Last week, we had a meeting of Uppsala University’s newly established International Advisory Board (IAB). This group consists of people with great experience of academia and university leadership who have agreed to come to Uppsala about once a year to give critical and constructive views on subjects and issues that we present. Those who participated in the meeting were Edward Byrne, President and Principal of King’s College London, Kjersti Fløttum, Professor at the University of Bergen, Meric Gertler, President of the University of Toronto, Helle Praetorius, Professor at Aarhus University and chair of one of the Q&R17 panels, and Tuula Teeri, former President of Aalto University and current President of the Royal Swedish Academy of Engineering Sciences (IVA). The sixth member of the IAB, Harlene Hayne, Vice-Chancellor of the University of Otago, was unable to attend on this occasion.
The focus was on three questions: the Q&R17 project and in particular how the University has taken on board and implemented its conclusions and recommendations, the ongoing revision of the University’s mission, goals and strategies statement, and the current joint application with the universities of Ghent, Groningen, Göttingen and Tartu to be selected as a European University Network pilot project.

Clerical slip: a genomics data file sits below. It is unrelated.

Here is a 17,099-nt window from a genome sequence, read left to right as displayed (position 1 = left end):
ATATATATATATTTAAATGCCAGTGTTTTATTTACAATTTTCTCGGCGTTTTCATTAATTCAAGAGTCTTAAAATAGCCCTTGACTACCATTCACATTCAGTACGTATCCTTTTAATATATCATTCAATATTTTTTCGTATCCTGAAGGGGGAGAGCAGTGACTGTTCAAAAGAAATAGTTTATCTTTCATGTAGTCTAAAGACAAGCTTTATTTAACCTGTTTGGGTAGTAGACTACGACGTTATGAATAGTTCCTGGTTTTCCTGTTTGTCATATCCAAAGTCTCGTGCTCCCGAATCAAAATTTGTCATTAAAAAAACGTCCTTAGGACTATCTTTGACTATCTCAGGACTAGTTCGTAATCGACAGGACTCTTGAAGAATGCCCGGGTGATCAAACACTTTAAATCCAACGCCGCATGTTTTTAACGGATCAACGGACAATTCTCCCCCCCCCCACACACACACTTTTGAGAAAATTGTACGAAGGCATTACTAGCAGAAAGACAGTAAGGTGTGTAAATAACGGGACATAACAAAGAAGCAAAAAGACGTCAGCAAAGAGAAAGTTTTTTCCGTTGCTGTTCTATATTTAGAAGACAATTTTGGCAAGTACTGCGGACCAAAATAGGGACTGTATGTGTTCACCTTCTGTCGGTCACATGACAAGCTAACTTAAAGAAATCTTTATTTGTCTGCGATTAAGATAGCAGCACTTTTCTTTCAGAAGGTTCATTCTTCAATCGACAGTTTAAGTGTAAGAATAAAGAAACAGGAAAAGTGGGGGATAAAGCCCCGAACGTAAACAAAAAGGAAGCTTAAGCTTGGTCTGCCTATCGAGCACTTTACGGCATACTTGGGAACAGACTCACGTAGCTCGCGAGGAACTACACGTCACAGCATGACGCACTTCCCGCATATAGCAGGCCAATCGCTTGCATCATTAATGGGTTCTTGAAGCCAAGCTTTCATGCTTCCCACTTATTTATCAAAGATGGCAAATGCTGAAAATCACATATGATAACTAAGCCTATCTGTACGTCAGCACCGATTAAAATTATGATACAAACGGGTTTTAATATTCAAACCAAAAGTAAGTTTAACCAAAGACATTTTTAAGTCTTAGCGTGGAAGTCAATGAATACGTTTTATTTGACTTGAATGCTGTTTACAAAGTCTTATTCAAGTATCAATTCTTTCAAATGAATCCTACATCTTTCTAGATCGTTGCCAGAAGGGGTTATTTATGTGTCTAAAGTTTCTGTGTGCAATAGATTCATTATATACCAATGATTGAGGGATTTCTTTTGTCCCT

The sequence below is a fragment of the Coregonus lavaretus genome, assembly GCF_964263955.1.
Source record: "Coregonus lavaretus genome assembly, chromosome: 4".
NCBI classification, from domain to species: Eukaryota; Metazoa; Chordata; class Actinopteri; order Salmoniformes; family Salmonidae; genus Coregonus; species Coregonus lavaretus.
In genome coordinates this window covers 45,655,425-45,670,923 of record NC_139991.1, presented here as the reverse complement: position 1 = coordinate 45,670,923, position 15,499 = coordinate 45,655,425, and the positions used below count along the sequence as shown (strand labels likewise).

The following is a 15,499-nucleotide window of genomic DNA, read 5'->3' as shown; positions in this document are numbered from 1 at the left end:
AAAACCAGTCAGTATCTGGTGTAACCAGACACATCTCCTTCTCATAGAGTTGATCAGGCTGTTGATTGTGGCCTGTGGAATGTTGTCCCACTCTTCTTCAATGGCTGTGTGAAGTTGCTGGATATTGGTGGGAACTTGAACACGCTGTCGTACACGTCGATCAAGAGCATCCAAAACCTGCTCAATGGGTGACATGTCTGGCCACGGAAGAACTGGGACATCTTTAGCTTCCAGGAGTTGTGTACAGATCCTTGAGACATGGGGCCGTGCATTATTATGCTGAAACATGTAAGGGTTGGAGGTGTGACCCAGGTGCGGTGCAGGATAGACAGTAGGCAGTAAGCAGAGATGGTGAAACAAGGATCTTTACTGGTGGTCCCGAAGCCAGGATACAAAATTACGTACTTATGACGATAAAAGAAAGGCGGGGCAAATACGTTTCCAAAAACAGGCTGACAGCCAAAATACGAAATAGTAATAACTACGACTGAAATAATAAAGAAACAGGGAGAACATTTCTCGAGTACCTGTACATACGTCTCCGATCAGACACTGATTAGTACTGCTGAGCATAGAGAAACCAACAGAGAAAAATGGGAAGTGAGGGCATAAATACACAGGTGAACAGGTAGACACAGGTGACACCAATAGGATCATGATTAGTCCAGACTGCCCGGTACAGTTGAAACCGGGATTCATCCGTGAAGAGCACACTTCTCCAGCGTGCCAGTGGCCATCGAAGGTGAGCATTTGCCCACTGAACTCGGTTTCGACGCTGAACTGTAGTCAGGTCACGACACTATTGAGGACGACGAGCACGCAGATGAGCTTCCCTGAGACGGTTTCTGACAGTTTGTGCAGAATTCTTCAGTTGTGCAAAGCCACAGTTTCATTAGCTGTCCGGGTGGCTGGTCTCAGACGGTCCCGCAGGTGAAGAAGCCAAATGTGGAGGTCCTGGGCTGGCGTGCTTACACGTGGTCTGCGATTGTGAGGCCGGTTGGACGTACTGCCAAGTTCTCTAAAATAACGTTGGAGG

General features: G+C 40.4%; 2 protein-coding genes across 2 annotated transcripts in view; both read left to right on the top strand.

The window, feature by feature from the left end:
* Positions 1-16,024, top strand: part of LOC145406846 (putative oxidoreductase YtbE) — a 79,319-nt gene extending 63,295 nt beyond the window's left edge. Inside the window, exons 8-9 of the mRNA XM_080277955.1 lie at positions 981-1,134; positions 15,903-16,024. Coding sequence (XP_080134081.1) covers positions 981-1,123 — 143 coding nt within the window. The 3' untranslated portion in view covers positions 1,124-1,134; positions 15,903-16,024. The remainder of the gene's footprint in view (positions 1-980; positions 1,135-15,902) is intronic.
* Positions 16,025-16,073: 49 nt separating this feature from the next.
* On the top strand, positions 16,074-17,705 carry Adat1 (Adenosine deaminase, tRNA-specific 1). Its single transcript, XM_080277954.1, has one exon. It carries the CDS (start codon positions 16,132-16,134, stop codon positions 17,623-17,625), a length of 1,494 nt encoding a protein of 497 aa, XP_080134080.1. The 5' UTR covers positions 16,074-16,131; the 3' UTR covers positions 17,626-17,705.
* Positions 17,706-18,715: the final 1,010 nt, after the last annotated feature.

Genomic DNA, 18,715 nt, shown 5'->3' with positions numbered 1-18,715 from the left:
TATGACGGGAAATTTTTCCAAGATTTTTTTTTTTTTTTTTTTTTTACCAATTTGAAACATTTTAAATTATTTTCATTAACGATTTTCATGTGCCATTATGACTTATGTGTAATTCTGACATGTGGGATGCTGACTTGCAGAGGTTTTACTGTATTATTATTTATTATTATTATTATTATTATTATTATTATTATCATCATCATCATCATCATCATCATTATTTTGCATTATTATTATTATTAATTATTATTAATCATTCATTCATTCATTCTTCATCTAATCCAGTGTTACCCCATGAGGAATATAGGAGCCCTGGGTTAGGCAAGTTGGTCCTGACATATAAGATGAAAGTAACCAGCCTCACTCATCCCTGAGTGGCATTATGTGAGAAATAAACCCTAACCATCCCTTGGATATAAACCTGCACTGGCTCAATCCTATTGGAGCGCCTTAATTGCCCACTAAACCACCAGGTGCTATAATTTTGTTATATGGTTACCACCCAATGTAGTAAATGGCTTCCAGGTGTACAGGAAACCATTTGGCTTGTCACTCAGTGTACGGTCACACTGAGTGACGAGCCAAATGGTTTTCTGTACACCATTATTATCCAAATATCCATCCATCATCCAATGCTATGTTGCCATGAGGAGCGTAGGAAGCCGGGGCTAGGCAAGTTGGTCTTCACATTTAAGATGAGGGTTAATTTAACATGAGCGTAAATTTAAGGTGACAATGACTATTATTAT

The discussions were lively. The Q&R project and its follow-up received a positive response. The whole approach was regarded as innovative, bold and forward-looking and the measures we are taking were considered reasonable. With regard to the mission, goals and strategies statement, the feedback can be summed up as being that we ought to be able to raise our ambitions and should attempt to make the document sharper and shorter. The EUN initiative wound up in a general discussion about internationalisation strategies, the need to seek university partners that represent excellence and to avoid becoming too narrowly European in our cooperation.
Our work on university management and leadership also needs to be subjected to peer review. The value of discussing important issues with experienced ‘critical friends’ who see what we do with an outside perspective can hardly be overestimated.